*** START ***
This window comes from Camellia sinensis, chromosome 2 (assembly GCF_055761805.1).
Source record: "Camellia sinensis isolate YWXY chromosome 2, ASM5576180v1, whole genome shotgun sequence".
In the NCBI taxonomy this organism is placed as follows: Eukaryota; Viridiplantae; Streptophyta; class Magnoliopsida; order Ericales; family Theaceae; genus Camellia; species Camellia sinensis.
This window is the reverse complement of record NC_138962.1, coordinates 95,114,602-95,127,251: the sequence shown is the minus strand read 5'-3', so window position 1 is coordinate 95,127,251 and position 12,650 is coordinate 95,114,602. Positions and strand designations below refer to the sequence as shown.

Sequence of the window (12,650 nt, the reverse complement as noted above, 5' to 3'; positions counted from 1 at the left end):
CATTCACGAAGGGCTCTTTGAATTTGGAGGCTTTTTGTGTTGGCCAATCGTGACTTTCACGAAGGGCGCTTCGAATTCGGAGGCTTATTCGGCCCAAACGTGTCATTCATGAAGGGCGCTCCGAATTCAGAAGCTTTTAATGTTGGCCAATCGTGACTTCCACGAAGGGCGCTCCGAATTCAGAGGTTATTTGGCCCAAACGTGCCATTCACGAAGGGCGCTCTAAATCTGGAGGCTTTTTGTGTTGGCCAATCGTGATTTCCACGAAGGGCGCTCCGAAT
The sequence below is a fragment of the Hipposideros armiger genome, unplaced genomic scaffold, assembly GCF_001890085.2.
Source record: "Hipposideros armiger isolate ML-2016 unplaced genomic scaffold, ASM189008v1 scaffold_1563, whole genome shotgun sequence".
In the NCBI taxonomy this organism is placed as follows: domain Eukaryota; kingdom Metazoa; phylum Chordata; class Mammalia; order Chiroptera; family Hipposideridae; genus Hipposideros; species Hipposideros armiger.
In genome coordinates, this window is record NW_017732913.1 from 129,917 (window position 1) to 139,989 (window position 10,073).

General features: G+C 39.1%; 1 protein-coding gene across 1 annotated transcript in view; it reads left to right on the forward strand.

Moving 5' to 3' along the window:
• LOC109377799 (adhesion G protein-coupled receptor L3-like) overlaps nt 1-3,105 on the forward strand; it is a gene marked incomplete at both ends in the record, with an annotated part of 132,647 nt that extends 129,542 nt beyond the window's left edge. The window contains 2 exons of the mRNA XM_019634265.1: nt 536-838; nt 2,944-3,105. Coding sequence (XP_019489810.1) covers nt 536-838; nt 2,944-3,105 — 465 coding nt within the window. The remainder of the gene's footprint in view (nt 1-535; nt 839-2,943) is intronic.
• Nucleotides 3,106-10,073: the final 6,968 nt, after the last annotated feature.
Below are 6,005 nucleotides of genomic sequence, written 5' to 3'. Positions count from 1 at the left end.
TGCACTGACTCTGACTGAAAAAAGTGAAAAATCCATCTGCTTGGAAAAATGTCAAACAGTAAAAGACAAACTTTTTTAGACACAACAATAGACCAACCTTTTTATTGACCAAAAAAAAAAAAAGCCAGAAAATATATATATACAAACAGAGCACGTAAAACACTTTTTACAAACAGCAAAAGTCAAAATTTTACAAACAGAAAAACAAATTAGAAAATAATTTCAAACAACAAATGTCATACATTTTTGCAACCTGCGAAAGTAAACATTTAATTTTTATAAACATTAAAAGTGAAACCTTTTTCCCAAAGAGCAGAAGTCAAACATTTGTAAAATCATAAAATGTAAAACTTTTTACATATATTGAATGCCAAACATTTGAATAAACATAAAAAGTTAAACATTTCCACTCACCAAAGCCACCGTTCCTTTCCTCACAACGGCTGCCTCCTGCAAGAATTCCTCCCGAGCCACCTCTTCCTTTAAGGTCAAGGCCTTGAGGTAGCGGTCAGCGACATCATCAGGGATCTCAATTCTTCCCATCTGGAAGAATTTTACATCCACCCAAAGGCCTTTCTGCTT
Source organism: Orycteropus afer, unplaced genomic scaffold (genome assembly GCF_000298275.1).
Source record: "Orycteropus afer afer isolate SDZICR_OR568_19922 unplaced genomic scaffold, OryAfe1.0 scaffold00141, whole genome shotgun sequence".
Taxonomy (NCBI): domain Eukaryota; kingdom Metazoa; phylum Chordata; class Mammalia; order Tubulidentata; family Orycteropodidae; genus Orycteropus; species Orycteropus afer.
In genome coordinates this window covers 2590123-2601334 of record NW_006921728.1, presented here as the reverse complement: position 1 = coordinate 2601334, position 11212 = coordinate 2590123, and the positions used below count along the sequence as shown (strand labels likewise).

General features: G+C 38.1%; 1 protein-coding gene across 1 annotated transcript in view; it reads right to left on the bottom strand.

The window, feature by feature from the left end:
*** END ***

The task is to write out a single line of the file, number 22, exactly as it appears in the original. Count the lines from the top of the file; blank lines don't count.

The window, feature by feature from the left end: